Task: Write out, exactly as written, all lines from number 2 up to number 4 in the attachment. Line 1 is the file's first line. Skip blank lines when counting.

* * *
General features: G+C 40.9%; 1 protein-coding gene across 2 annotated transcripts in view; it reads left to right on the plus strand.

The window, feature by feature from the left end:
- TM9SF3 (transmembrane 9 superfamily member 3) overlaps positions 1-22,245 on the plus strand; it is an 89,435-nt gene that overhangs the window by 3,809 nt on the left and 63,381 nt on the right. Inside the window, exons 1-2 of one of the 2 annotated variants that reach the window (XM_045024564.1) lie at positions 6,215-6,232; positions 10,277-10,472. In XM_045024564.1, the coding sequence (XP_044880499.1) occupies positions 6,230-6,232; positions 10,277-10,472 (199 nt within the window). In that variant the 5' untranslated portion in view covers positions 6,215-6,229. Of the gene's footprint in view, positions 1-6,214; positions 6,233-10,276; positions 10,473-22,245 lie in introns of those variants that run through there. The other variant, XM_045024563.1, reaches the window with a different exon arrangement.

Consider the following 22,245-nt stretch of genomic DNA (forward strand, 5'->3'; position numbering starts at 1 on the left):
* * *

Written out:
The window, feature by feature from the left end:
- TM9SF3 (transmembrane 9 superfamily member 3) overlaps positions 1-22,245 on the plus strand; it is an 89,435-nt gene that overhangs the window by 3,809 nt on the left and 63,381 nt on the right. Inside the window, exons 1-2 of one of the 2 annotated variants that reach the window (XM_045024564.1) lie at positions 6,215-6,232; positions 10,277-10,472. In XM_045024564.1, the coding sequence (XP_044880499.1) occupies positions 6,230-6,232; positions 10,277-10,472 (199 nt within the window). In that variant the 5' untranslated portion in view covers positions 6,215-6,229. Of the gene's footprint in view, positions 1-6,214; positions 6,233-10,276; positions 10,473-22,245 lie in introns of those variants that run through there. The other variant, XM_045024563.1, reaches the window with a different exon arrangement.

Consider the following 22,245-nt stretch of genomic DNA (forward strand, 5'->3'; position numbering starts at 1 on the left):